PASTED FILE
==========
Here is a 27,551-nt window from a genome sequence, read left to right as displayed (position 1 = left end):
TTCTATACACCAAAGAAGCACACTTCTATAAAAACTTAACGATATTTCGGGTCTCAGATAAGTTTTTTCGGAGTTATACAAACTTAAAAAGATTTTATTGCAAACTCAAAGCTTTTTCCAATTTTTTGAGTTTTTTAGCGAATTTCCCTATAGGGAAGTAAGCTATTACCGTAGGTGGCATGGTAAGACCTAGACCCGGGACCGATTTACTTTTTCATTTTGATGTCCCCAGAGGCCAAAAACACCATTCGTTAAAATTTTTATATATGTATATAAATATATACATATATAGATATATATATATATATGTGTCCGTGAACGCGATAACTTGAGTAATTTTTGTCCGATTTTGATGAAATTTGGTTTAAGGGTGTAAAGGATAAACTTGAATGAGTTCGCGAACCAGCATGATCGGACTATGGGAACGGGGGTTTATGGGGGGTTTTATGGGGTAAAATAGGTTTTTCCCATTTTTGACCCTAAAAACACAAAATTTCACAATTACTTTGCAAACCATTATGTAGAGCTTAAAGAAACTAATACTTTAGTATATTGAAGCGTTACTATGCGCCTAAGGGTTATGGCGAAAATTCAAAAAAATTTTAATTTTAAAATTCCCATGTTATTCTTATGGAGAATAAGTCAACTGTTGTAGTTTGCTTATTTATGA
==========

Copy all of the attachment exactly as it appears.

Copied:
Here is a 27,551-nt window from a genome sequence, read left to right as displayed (position 1 = left end):
TTCTATACACCAAAGAAGCACACTTCTATAAAAACTTAACGATATTTCGGGTCTCAGATAAGTTTTTTCGGAGTTATACAAACTTAAAAAGATTTTATTGCAAACTCAAAGCTTTTTCCAATTTTTTGAGTTTTTTAGCGAATTTCCCTATAGGGAAGTAAGCTATTACCGTAGGTGGCATGGTAAGACCTAGACCCGGGACCGATTTACTTTTTCATTTTGATGTCCCCAGAGGCCAAAAACACCATTCGTTAAAATTTTTATATATGTATATAAATATATACATATATAGATATATATATATATATGTGTCCGTGAACGCGATAACTTGAGTAATTTTTGTCCGATTTTGATGAAATTTGGTTTAAGGGTGTAAAGGATAAACTTGAATGAGTTCGCGAACCAGCATGATCGGACTATGGGAACGGGGGTTTATGGGGGGTTTTATGGGGTAAAATAGGTTTTTCCCATTTTTGACCCTAAAAACACAAAATTTCACAATTACTTTGCAAACCATTATGTAGAGCTTAAAGAAACTAATACTTTAGTATATTGAAGCGTTACTATGCGCCTAAGGGTTATGGCGAAAATTCAAAAAAATTTTAATTTTAAAATTCCCATGTTATTCTTATGGAGAATAAGTCAACTGTTGTAGTTTGCTTATTTATGA